Cortney–“Having you as a teacher is what started my love of reading. Before you being my teacher I had never read a book for fun before. What sparked my interest in reading is how you would read a book out loud to the entire class, I would look forward to your class so i could hear the next chapter. I then decided to take your young adult literature class and loved it! You introduced me to books I could relate too and that I enjoyed reading! Your classroom liberty was amazing because every book on your shelf was “pre-approved” to be a good story. If it weren’t for your class I definitely wouldn’t be the reader I am today!”

Alyssa–“I was never a reader until your class. I had you for English my freshman year and I also loved how you read to the class. This made me want to take your young adult lit. class. Honestly I haven’t stopped reading since your class.”

Zach–“I think the great part about your style of teaching and reading is you challenge the students to find books on their own that they may in turn love. While also attempting to have them read books they don’t normally read. You’ve also chosen to continue reading more and more books throughout all your teaching years, allowing you to keep up with current books and readings. It’s encouraging to see a teacher preaching what she teaches with her readings, and challenging students to do the same. I never would’ve started reading YAL novels without your classroom, and they’ve become some of my favorite books. (Beautiful Creatures, Wake, Fade, Gone, etc). Some, like Boy Toy and Hush Hush, have easily ranked my favorite of all time. Keep doing what you do, it works!”

Hannah–“Hi Mrs. Andersen! I’d be happy to help with your blog post in any way I can. You were the only teacher I ever had with any type of substantial classroom library (a few others had a few dozen books but nothing compared to yours), and you always knew exactly the type of books to recommend to each student based on their tastes and how to get us out of reading slumps (I’m still not sure how you always knew exactly what everyone would like).”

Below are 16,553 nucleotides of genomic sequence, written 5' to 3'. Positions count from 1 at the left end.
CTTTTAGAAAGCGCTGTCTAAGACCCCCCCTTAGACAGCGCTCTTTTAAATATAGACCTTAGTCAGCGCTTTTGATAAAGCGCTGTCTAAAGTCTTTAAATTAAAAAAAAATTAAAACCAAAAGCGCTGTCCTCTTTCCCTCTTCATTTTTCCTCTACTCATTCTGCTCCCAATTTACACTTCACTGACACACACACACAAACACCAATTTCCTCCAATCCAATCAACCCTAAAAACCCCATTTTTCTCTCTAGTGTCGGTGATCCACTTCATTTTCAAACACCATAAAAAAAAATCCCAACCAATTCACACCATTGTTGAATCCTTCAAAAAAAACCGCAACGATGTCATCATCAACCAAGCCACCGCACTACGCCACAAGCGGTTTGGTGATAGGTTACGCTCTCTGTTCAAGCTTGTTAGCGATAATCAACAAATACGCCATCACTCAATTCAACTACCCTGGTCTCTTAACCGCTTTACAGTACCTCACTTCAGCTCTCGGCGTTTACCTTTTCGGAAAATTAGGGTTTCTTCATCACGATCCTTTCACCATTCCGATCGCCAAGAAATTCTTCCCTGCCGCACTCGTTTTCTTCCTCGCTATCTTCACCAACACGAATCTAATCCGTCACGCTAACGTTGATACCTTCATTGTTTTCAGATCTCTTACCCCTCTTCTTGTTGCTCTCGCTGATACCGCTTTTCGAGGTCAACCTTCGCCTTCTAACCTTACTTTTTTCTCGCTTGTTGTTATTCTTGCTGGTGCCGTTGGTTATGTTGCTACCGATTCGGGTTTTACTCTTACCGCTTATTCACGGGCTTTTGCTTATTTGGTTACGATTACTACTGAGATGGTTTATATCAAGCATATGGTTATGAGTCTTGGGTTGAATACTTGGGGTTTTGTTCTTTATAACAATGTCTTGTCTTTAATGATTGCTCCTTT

Caroline–“Not being much of a reader I wasn’t sure about taking this class [my YA Lit class] when I first walked in. Yet it quickly became one of my favorite classes. It really opened my eyes to how mesmerizing a story could be; how much emotion can be put into it. One of my favorite ways of finding a book to read was when we all had to read a book for a few minutes and then pass it along to read the beginning of another one. I think this helped each of us learn which genre of books we wanted to do our projects on. I loved having someone to recommend books to me whenever I didn’t know what to read next. Since taking this class I have collected my own small library worth of novels. I would recommend this class to anyone, even if they don’t believe reading is for them.”

Tristan–“I loved having access to so many different books at all times! I loved having suggestions from you and other students. I read a lot of books that I wouldn’t have found out about otherwise because it’s hard to go to the bookstore and know what books are actually worth the read. Also just being surrounded by so many books is inspiring and made me want to read that much more. I miss it all the time!”

It is my sincere hope that all teachers, especially English teachers, will create classroom libraries and provide SSR time. I’m working tirelessly to help spread this idea to teachers wherever I go. I’d love to hear from you if you’re also providing SSR time and/or a classroom library. Teachers and pre-service teachers read my blog and could benefit from your experiences as well.

Some images of my classroom library from within the last three years:

Book Trailer Thursday (180)–Need by Joelle Charbonneau

Book Trailer Thursday